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My mum wants me to stop bfing. What should I do?

(28 Posts)
pixiefish Sat 09-Apr-05 22:29:14

My dd goes to my mum 2 days a week and have had mum telling me today how much easier it would be for her if i gave up daytime feeds. My mum feels that she can't comfort my 14 month dd because she can't bf her. Have tried to explain to her that she won't be able to comfort her the same as me because she's not her mummy. I don't know what to do- am totally torn. dd showing no signs of giving up herself (which is what I wanted)

All I get off my mum is how much easier she found things because she established a routine and she could pack me off to my grandmothers at my dd's age and as a baby i was happy.

Because mum babysits dd for me I don't want to be awkward but this is stress that i don't need- i don't like being forced to stop bfing but i also need not to make things awkward.

Giving up work is not an option even if I could afford it as I would have to give a fullterms notice which is another 14 weeks

Pruni Sat 09-Apr-05 22:32:55

Message withdrawn

Fran1 Sat 09-Apr-05 22:34:58

How old is your dd?

Is it possible to introduce bottle? I bf dd until 2years, and my mum had her while i worked since she was 3mths, so she was used to bottles when i wasn't around.

If your dd is older, rather than giving up, could you start giving her milk in cup by day, and just bf mornings and evenings?

As you say, the chances are it is not the bf that makes the difference, just different environment. My dd now 2 never naps at her grandparents house, i just assume it is cos there is too much excitment round there and shes not in her usual environment to nap.

emkana Sat 09-Apr-05 22:36:40

My dd (20 months) goes to my MIL twice a week, and has done since she was about 10 months. She still breastfeeds with great passion during the day, but nevertheless my MIL is able to comfort/distract her when I'm not around. I think at your dd's age children become aware that no Mummy there means no breast available and they can accept it and live with alternatives - it's just up to the carer to find the right way of doing it! I don't know how to put this to your mother though...
Anyway, I would say: don't give up if you don't want to! You'll be sad and you'll regret it.

pixiefish Sat 09-Apr-05 22:41:11

Thanks- this is what I think and I really don't want to give up but as I say I feel that I have to at least listen to her. I may well suggest to her that if it's all too much for her then dd may be better off in nursery as she'd be more distracted there and see the reaction. I feel bullied with a lot of things- dd co sleeps and I'm constantly being criticised for the way I'm parenting.

beansprout Sat 09-Apr-05 22:41:58

The reason to give up b/f really is not because it suits your mum. Absolutely no-one can comfort your child in the way you can, end of story. The feeding can be sorted but please don't give up because your mum suggests it. What if you give up and she can't comfort dd anyway? Then what?!

jamiesam Sat 09-Apr-05 22:42:37

Hmmm.

Sorry, but my ds's went to nursery with COMPLETE strangers from 4mths and 6mths, with their little bottles of ebm. I have always been confident that their keyworkers are able to comfort them - indeed, jealous of their range of distraction techniques!

However, no actual experience of your problem as my ds's don't have a (natural) grandma between them. And grandpa's just don't really DO babies. Am dead jealous of you!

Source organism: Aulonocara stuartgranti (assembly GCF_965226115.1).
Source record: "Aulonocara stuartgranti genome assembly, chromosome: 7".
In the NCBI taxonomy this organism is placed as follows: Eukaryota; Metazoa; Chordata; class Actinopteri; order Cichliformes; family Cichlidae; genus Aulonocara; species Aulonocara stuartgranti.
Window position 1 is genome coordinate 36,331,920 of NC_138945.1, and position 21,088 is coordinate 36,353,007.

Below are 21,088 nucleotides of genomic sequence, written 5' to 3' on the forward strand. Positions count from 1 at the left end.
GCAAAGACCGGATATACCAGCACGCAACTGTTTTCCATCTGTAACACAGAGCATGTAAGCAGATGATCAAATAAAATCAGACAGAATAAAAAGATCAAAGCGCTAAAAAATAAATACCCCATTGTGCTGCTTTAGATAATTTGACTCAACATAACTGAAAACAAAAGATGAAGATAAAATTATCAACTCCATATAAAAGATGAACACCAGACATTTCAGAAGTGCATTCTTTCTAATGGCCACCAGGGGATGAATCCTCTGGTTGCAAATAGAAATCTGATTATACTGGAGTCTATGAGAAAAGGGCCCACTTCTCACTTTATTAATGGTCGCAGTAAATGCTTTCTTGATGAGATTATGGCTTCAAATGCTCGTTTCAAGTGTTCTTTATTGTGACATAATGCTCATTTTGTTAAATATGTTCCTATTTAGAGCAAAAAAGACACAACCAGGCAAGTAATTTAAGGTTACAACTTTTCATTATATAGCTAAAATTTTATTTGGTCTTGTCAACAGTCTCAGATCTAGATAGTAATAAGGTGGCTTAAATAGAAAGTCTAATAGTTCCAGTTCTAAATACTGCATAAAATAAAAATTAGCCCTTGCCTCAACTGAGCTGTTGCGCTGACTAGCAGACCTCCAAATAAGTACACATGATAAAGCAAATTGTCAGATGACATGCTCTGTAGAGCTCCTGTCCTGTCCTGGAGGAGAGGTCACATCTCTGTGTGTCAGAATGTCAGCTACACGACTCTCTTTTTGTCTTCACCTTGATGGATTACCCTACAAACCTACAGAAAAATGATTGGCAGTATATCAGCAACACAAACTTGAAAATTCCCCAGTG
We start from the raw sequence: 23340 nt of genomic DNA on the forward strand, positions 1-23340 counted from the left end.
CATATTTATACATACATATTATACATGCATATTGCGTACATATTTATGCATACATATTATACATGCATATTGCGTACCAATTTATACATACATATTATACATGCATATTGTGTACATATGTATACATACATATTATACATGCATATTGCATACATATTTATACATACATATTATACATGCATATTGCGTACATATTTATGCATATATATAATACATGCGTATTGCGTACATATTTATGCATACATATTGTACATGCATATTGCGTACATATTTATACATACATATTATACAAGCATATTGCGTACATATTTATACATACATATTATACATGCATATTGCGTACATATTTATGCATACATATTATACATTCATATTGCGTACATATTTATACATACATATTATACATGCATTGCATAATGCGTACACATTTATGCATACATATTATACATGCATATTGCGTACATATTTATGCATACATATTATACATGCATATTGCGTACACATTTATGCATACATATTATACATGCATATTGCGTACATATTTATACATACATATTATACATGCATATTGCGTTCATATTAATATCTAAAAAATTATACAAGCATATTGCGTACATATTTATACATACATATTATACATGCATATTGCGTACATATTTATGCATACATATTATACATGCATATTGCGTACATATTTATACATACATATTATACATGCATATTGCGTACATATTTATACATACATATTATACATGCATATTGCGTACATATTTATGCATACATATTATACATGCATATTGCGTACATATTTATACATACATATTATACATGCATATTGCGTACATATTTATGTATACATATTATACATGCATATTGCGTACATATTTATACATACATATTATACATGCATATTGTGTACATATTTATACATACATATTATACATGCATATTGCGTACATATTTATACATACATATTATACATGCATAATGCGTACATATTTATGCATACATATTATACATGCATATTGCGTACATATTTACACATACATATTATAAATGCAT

Could your dh maybe persuade your mum that she is doing a great job? If not, can you talk to her about what it is like when she feels she can't comfort your dd? I must confess, by the time my ds's were 14mths, I'd never have thought to comfort them by bf.

pixiefish Sat 09-Apr-05 22:42:43

exactly beansprout.

pixiefish Sat 09-Apr-05 22:44:42

jamiesam- i don't comfort her by bfing. It's just that my mum thinks that. She has a bfeed after lunch and perhaps a mid morning one and a mid afeternoon. We can skip these if we're out but if we're around the house she does want them

jamiesam Sat 09-Apr-05 22:49:58

Sorry Pixiefish, I meant that I was surprised that your mum thought that you -- comforted by bf. Can you not convince her that you don't bf everytime dd is at all - well, not a perfectly happy little angel?!

spod Sat 09-Apr-05 22:51:12

dont give up cos your mum wants you to.... that would be very sad for you and dd. think strategy of suggesting alternative childcare would be interesting.

ionesmum Sat 09-Apr-05 22:53:40

Don't give up. It's really unfair of your mum to put you under this pressure. Could it be that she is a little bit jealous - maybe deep down she wishes she'd bfed/co slept but it wasn't the 'done thing' when you were small?

pixiefish Sat 09-Apr-05 22:56:20

ionesmum- i think so- dh and i also think that she wants the same bond with dd as i have- she loves getting firsts- if i say oh dd does this now then my mum says oh yes i know, she's been doing it a while. I feel really awful about being negative about her but i really feel that she tries to control me still. Have had to tell her not to say negative things about me in front of dd as i don't appreciate her little quips and i know that dd is a bit young to understand now but she soon will understand

spod Sat 09-Apr-05 22:57:43

people are always telling me i should have stopped by now.... mainly people who didnt bf, or who only bf for a few months... my mum and nan think me and my sister are both odd that we've fed our dd's into toddlerdom... i think its the best thing i've ever done!

ionesmum Sat 09-Apr-05 22:59:04